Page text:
The nation wonders: ‘can anyone beat Netanyahu?’

HOPEFUL: A file picture of Benjamin Netanyahu among the ballot papers

Israeli police want him to be indicted in three separate corruption cases.

He’s embattled from left and right for his attacks on Gaza and his policy in the West Bank. He’s made a point of cozying up to controversial right-wing nationalist leaders, from Brazil’s Jair Bolsonaro to Hungary’s Viktor Orban — and especially to President Donald Trump.

And if the forthcoming Israeli election was to be held today, Prime Minister Benjamin Netanyahu would almost definitely win for the fourth time in a row. Probably in a landslide.

Why? In a sentence, it’s because enough Israelis trust him with their security. To his voters, everything else is commentary.

“They think that if he may have received bribes or played with Israel’s telecom market to have personal gain, this has nothing to do with the way he confronts Iran or the way he handles things in Syria,” said Israeli political journalist Tal Schneider, referring to some of the corruption allegations against Netanyahu. “In Israel, you win elections on security issues only,” she added. “It’s easy to speak to people’s fears because in Israel, fears are real. It’s here daily.”

Polls ahead of the April 9 election have Netanyahu’s Likud party holding a wide lead over a growing group of competitors.

Likud is on course to win around 30 seats in Israel’s 120-seat Knesset, putting Netanyahu in the best position to form a ruling coalition. His closest opponents would get half that number.

Netanyahu’s international critics — the United Nations, the European Union and the former Obama administration — have portrayed him as too aggressive in Gaza, too cavalier with the lives of Palestinian civilians and unwilling to make peace with the Palestinian Authority.

That’s not to mention the protests over his policies on African asylum seekers, religious pluralism in Israel or the status of Arab Israelis.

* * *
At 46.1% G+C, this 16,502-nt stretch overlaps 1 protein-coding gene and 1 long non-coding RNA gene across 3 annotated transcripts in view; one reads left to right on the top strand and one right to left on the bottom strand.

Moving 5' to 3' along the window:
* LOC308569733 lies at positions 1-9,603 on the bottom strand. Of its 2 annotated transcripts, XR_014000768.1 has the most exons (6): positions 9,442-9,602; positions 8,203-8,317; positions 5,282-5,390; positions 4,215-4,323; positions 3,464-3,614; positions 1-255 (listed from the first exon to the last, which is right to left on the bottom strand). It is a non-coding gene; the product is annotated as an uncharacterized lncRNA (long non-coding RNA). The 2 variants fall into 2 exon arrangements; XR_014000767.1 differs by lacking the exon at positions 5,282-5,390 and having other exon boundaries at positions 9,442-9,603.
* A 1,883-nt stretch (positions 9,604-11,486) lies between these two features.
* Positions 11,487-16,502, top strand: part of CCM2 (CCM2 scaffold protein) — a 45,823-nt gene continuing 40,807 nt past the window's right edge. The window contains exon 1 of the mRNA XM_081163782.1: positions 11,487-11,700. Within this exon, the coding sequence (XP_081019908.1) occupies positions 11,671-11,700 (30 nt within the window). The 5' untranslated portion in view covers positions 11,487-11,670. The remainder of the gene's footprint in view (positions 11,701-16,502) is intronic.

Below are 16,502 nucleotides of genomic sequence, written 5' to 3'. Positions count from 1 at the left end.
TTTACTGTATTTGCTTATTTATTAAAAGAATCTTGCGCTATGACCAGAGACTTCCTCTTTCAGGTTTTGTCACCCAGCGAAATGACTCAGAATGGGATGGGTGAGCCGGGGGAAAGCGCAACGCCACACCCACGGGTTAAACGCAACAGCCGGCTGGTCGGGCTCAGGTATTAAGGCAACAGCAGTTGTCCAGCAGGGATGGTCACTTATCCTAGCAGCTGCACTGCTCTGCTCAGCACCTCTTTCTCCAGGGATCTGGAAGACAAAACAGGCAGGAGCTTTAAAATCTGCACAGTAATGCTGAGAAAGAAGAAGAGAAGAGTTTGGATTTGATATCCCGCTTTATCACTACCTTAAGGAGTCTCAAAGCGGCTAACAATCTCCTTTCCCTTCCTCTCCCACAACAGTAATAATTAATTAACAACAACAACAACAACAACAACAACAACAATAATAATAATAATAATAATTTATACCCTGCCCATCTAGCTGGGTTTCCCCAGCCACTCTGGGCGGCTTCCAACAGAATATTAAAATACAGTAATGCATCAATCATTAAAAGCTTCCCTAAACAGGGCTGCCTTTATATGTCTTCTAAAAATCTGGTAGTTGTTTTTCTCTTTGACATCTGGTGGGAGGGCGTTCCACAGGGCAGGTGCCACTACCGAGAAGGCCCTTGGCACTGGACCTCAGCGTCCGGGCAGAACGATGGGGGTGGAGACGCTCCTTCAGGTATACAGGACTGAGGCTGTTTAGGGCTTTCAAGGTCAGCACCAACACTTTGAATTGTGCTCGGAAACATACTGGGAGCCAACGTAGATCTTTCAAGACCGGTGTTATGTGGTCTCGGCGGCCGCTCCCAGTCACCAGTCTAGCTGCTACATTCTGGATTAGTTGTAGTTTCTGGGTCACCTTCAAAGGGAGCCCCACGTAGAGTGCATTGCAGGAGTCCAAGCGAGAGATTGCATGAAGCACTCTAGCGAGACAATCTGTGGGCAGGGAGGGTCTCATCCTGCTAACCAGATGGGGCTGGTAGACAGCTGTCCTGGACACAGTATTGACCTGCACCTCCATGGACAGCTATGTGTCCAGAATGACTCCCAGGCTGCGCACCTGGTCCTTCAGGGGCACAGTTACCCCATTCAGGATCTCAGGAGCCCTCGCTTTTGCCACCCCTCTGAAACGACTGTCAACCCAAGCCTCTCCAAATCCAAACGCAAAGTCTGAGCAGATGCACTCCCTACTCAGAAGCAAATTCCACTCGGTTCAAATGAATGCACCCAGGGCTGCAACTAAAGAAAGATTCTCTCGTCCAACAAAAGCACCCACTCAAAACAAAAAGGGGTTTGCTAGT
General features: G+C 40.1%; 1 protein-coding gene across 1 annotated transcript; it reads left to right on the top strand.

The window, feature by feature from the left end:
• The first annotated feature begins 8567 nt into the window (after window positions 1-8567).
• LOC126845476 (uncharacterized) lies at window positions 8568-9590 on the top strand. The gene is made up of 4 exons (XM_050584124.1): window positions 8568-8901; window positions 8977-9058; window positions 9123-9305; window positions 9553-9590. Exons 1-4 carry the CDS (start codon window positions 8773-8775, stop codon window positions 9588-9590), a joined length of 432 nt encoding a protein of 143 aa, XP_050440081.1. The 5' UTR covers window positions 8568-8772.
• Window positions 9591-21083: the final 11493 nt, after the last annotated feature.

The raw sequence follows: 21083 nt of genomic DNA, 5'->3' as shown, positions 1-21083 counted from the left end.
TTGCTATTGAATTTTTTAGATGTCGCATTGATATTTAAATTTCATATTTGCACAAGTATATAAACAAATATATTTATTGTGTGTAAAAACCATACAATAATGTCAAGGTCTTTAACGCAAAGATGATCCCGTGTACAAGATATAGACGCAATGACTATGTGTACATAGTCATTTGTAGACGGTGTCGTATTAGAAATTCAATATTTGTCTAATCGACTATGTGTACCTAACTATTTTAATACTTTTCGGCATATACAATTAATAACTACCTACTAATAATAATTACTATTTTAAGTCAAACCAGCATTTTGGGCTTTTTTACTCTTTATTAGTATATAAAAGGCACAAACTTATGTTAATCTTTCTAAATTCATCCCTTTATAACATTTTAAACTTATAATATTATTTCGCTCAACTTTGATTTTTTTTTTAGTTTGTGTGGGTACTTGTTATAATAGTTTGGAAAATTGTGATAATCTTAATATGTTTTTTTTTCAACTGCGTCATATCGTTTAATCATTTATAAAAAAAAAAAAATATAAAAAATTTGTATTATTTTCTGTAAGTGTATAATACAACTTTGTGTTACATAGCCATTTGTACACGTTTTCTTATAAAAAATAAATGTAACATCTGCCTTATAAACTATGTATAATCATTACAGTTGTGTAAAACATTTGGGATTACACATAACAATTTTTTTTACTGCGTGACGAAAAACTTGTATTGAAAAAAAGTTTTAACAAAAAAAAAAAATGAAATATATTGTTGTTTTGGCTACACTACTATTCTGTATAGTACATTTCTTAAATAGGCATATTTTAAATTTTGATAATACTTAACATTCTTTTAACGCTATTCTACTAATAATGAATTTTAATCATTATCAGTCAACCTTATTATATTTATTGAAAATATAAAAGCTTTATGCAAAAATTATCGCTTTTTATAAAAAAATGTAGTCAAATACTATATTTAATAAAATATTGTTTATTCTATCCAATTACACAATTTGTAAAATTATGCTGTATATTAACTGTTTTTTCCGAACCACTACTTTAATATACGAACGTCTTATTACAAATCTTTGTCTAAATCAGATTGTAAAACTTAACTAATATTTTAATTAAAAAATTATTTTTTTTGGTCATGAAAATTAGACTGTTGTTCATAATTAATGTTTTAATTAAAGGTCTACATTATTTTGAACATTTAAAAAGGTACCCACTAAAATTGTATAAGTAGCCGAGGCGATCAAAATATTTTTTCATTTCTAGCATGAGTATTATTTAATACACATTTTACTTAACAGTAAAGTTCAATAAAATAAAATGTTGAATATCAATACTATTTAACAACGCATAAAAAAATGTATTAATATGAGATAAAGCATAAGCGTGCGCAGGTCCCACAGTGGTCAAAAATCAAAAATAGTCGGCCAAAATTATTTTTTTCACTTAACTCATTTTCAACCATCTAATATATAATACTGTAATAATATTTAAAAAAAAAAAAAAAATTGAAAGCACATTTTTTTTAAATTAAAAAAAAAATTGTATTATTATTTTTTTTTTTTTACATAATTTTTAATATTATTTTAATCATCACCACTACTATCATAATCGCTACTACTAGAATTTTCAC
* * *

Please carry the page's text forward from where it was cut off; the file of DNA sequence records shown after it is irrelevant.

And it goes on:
But in Israel, polls show that most Jews think Netanyahu is not aggressive enough in Gaza.

It’s true that two former Israeli generals, both chiefs of staff, have founded new parties this year specifically aiming to oppose Netanyahu. But so far, neither is attacking Netanyahu directly on security issues.

Moshe Ya’alon, one of Netanyahu’s former defence ministers, said his party would represent “the good, values-based, clean-handed land of Israel”. And Benny Gantz, a former general, said he would leave several West Bank settlement blocs in place but that an agreement with the Palestinians would bolster Israel’s security.

Gantz told Israeli TV: “There needs to be a real diplomatic effort, without being suckers and without being irresponsible.”

A chorus of other candidates has also failed to match him at the polls. Yair Lapid, a one-time news anchor and finance minister who leads the centrist Yesh Atid party, hasn’t been able to broaden his appeal.

And the once-robust Labour Party, headed by former telecom executive Avi Gabbay, is mired in the single digits.

If anything, the new parties may help Netanyahu by fragmenting his opponents.

Netanyahu’s main problems are the potential indictments. He has vowed to remain PM even if charged with a crime.

Will that cost him the election? Probably not.

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